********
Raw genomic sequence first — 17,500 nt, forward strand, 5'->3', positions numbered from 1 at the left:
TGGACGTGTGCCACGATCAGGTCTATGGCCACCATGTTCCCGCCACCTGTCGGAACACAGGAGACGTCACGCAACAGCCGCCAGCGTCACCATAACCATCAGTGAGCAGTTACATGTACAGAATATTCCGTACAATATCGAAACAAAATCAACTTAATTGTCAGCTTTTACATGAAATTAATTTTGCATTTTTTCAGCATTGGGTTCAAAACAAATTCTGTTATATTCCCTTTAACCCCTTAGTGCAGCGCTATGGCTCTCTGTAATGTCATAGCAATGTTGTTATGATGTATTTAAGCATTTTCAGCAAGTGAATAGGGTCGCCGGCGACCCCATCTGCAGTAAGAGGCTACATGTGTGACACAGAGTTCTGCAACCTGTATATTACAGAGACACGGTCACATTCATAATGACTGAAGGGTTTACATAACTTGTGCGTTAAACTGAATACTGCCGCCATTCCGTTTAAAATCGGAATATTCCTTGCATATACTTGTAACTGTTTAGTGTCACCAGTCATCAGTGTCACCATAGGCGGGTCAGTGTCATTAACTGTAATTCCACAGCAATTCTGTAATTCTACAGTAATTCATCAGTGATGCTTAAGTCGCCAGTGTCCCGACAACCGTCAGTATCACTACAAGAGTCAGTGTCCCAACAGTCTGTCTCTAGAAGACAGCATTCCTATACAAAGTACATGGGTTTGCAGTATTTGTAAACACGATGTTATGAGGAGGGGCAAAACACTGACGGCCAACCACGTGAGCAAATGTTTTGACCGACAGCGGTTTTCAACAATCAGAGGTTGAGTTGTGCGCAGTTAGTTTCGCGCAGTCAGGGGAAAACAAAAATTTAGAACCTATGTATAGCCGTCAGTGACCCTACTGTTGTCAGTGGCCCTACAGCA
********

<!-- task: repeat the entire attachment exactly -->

Raw genomic sequence first — 17,500 nt, forward strand, 5'->3', positions numbered from 1 at the left:
TGGACGTGTGCCACGATCAGGTCTATGGCCACCATGTTCCCGCCACCTGTCGGAACACAGGAGACGTCACGCAACAGCCGCCAGCGTCACCATAACCATCAGTGAGCAGTTACATGTACAGAATATTCCGTACAATATCGAAACAAAATCAACTTAATTGTCAGCTTTTACATGAAATTAATTTTGCATTTTTTCAGCATTGGGTTCAAAACAAATTCTGTTATATTCCCTTTAACCCCTTAGTGCAGCGCTATGGCTCTCTGTAATGTCATAGCAATGTTGTTATGATGTATTTAAGCATTTTCAGCAAGTGAATAGGGTCGCCGGCGACCCCATCTGCAGTAAGAGGCTACATGTGTGACACAGAGTTCTGCAACCTGTATATTACAGAGACACGGTCACATTCATAATGACTGAAGGGTTTACATAACTTGTGCGTTAAACTGAATACTGCCGCCATTCCGTTTAAAATCGGAATATTCCTTGCATATACTTGTAACTGTTTAGTGTCACCAGTCATCAGTGTCACCATAGGCGGGTCAGTGTCATTAACTGTAATTCCACAGCAATTCTGTAATTCTACAGTAATTCATCAGTGATGCTTAAGTCGCCAGTGTCCCGACAACCGTCAGTATCACTACAAGAGTCAGTGTCCCAACAGTCTGTCTCTAGAAGACAGCATTCCTATACAAAGTACATGGGTTTGCAGTATTTGTAAACACGATGTTATGAGGAGGGGCAAAACACTGACGGCCAACCACGTGAGCAAATGTTTTGACCGACAGCGGTTTTCAACAATCAGAGGTTGAGTTGTGCGCAGTTAGTTTCGCGCAGTCAGGGGAAAACAAAAATTTAGAACCTATGTATAGCCGTCAGTGACCCTACTGTTGTCAGTGGCCCTACAGCA